A revolution in high-energy, ultra-efficient LED technology and computerized wireless controls provides a dizzying array of emergency lighting options for first responders nationwide. New LED products designed to warn motorists of changing road conditions have become increasingly brighter, but industry standards have not been established to guide how intense the light should be.
Lighting is the primary means emergency responders at accident scenes use to communicate with motorists. And when it comes to intense, flashing lights, Parr said the conventional wisdom inside emergency agencies has been that “more is better.”
In the first week of April in 2021, organizers set up an experiment in Daytona, Florida. They wanted to mirror how an accident scene might look at night to motorists. The scenario was designed and reviewed by Volusia County Fire Rescue personnel under a contract from the US Fire Administration and the Cumberland Valley Volunteer Firemen’s Association’s Emergency Responder Safety Institute.
Organizers gathered 20 test motorists, each driving a closed course around a simulated traffic incident. There was a fire truck blocking traffic with a tapered row of cone-shaped pylons along the roadway helping to guide drivers.
A pair of tripod-mounted lights that could be set to blue, white, yellow, or red stood to the left and right of the fire truck. And next to the lights, the researchers propped a silhouette of a firefighter wearing a high-visibility safety vest.
For some scenarios, they introduced a panel of retroreflective red or yellow chevrons behind the flashing lights.
Parr said the researchers measured when the drivers saw the firefighter. They also asked the motorists detailed questions about which lighting conditions were better or worse, their level of discomfort caused by glare, and where the safety buffer between a driver and a firefighter should be.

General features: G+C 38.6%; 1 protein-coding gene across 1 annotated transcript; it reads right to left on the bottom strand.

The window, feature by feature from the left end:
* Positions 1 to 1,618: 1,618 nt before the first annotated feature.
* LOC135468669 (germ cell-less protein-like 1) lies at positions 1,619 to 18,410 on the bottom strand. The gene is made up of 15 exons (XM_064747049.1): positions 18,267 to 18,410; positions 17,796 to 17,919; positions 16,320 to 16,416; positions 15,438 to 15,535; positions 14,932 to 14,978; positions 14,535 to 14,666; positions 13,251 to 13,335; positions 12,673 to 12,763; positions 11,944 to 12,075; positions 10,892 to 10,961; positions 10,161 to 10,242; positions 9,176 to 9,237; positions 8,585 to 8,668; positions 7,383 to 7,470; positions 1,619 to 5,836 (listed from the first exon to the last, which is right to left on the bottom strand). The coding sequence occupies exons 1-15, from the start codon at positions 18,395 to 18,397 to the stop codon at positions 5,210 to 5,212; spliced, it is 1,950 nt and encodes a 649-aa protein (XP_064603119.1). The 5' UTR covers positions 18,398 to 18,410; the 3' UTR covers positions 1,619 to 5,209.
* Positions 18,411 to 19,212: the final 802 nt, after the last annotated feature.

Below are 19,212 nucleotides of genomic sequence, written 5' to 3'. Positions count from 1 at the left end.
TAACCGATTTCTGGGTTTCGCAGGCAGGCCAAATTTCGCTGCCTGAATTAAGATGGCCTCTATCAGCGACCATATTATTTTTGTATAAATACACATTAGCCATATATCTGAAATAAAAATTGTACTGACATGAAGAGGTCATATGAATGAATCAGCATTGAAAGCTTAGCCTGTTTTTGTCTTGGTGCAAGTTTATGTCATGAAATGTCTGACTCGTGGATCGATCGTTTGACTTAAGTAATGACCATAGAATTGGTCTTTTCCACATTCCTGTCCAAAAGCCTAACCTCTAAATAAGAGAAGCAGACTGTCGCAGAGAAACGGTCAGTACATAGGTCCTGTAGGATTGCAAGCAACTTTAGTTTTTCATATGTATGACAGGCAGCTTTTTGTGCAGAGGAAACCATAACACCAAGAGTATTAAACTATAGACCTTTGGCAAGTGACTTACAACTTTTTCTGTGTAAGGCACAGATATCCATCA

“There’s a limit to how much you can get, especially at night, because you’re obscuring everything else that goes around it,” Parr told Coffee or Die.
The Emergency Responder Safety Institute’s Sullivan said that while the most recent lighting study is an important way to help firefighters, his agency offers more than 40 different modules on every aspect of roadway incident safety, and it’s free to anybody who wants to use it.
More than 110,000 users have registered to use the safety site, but Sullivan hopes to attract more firefighters, emergency medical service technicians, law enforcement officers, and tow recovery operators because they’re the first line at roadway incidents.
“Emergency lighting is just one part of a much bigger picture on how to protect yourself out on the highway,” Sullivan said.
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Noelle is a former staff writer for Coffee or Die through a fellowship from Military Veterans in Journalism. She has a bachelor’s degree in journalism and interned with the US Army Cadet Command. Noelle also worked as a civilian journalist covering several units, including the 75th Ranger Regiment on Fort Benning, before she joined the military as a public affairs specialist.